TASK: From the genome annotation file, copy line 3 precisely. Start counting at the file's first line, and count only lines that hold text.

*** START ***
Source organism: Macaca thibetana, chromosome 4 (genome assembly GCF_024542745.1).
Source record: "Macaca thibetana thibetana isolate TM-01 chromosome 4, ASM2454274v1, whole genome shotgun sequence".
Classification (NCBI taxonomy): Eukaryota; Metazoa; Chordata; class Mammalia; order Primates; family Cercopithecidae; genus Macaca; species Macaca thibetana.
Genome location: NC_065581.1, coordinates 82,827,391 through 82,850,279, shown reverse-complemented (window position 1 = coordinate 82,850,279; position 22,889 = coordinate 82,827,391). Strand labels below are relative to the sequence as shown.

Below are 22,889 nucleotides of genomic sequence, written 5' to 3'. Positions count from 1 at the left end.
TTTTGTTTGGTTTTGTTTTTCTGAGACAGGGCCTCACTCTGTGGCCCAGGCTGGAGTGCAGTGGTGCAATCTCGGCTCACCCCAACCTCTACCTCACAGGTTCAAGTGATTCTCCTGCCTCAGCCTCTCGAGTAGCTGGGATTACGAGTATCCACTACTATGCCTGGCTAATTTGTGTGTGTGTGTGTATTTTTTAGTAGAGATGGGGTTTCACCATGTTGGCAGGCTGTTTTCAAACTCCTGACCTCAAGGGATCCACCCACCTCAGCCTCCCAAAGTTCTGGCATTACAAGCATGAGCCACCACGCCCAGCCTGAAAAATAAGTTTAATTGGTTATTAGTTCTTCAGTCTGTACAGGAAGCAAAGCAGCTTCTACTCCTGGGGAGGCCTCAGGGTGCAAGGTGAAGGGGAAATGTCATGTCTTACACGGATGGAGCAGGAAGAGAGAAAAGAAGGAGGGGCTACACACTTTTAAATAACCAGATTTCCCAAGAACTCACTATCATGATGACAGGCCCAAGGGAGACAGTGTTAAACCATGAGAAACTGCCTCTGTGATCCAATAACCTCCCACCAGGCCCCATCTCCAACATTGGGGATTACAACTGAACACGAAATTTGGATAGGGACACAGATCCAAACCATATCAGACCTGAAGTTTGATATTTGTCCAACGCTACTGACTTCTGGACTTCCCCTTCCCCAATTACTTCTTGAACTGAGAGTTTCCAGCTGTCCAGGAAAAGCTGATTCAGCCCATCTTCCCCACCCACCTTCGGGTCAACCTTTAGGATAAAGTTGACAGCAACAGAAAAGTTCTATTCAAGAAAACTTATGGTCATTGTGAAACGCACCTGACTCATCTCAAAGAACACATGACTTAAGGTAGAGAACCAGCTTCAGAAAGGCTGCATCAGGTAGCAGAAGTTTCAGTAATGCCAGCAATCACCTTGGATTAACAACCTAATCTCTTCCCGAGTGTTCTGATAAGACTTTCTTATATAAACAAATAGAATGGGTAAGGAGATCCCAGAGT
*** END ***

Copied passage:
Classification (NCBI taxonomy): Eukaryota; Metazoa; Chordata; class Mammalia; order Primates; family Cercopithecidae; genus Macaca; species Macaca thibetana.